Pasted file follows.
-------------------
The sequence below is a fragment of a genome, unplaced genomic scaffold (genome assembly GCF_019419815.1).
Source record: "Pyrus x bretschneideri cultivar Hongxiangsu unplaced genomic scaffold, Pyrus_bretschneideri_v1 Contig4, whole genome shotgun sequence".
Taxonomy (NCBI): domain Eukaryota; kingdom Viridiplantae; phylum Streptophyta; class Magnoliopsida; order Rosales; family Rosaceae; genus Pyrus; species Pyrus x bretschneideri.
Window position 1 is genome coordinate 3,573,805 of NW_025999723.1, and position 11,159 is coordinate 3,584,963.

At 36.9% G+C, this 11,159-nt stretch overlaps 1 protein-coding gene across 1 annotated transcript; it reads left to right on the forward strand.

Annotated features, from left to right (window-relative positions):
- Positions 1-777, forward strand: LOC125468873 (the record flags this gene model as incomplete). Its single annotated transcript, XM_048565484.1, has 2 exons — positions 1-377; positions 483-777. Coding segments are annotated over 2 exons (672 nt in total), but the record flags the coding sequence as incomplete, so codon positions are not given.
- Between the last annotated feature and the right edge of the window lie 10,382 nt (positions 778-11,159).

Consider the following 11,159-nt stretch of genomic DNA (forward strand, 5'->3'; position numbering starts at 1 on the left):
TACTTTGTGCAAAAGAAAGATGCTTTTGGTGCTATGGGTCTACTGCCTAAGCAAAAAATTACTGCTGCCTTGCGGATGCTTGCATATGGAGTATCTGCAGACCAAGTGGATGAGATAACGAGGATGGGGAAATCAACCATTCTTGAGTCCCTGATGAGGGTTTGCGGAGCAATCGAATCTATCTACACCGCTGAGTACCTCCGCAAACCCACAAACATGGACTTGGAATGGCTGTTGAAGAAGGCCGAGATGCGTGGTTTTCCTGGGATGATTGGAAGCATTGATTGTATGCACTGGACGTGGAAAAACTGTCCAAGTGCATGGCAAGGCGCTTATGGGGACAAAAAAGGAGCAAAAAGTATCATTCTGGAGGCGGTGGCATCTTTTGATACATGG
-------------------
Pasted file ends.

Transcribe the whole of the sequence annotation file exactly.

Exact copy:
The sequence below is a fragment of a genome, unplaced genomic scaffold (genome assembly GCF_019419815.1).
Source record: "Pyrus x bretschneideri cultivar Hongxiangsu unplaced genomic scaffold, Pyrus_bretschneideri_v1 Contig4, whole genome shotgun sequence".
Taxonomy (NCBI): domain Eukaryota; kingdom Viridiplantae; phylum Streptophyta; class Magnoliopsida; order Rosales; family Rosaceae; genus Pyrus; species Pyrus x bretschneideri.
Window position 1 is genome coordinate 3,573,805 of NW_025999723.1, and position 11,159 is coordinate 3,584,963.

At 36.9% G+C, this 11,159-nt stretch overlaps 1 protein-coding gene across 1 annotated transcript; it reads left to right on the forward strand.

Annotated features, from left to right (window-relative positions):
- Positions 1-777, forward strand: LOC125468873 (the record flags this gene model as incomplete). Its single annotated transcript, XM_048565484.1, has 2 exons — positions 1-377; positions 483-777. Coding segments are annotated over 2 exons (672 nt in total), but the record flags the coding sequence as incomplete, so codon positions are not given.
- Between the last annotated feature and the right edge of the window lie 10,382 nt (positions 778-11,159).

Consider the following 11,159-nt stretch of genomic DNA (forward strand, 5'->3'; position numbering starts at 1 on the left):
TACTTTGTGCAAAAGAAAGATGCTTTTGGTGCTATGGGTCTACTGCCTAAGCAAAAAATTACTGCTGCCTTGCGGATGCTTGCATATGGAGTATCTGCAGACCAAGTGGATGAGATAACGAGGATGGGGAAATCAACCATTCTTGAGTCCCTGATGAGGGTTTGCGGAGCAATCGAATCTATCTACACCGCTGAGTACCTCCGCAAACCCACAAACATGGACTTGGAATGGCTGTTGAAGAAGGCCGAGATGCGTGGTTTTCCTGGGATGATTGGAAGCATTGATTGTATGCACTGGACGTGGAAAAACTGTCCAAGTGCATGGCAAGGCGCTTATGGGGACAAAAAAGGAGCAAAAAGTATCATTCTGGAGGCGGTGGCATCTTTTGATACATGG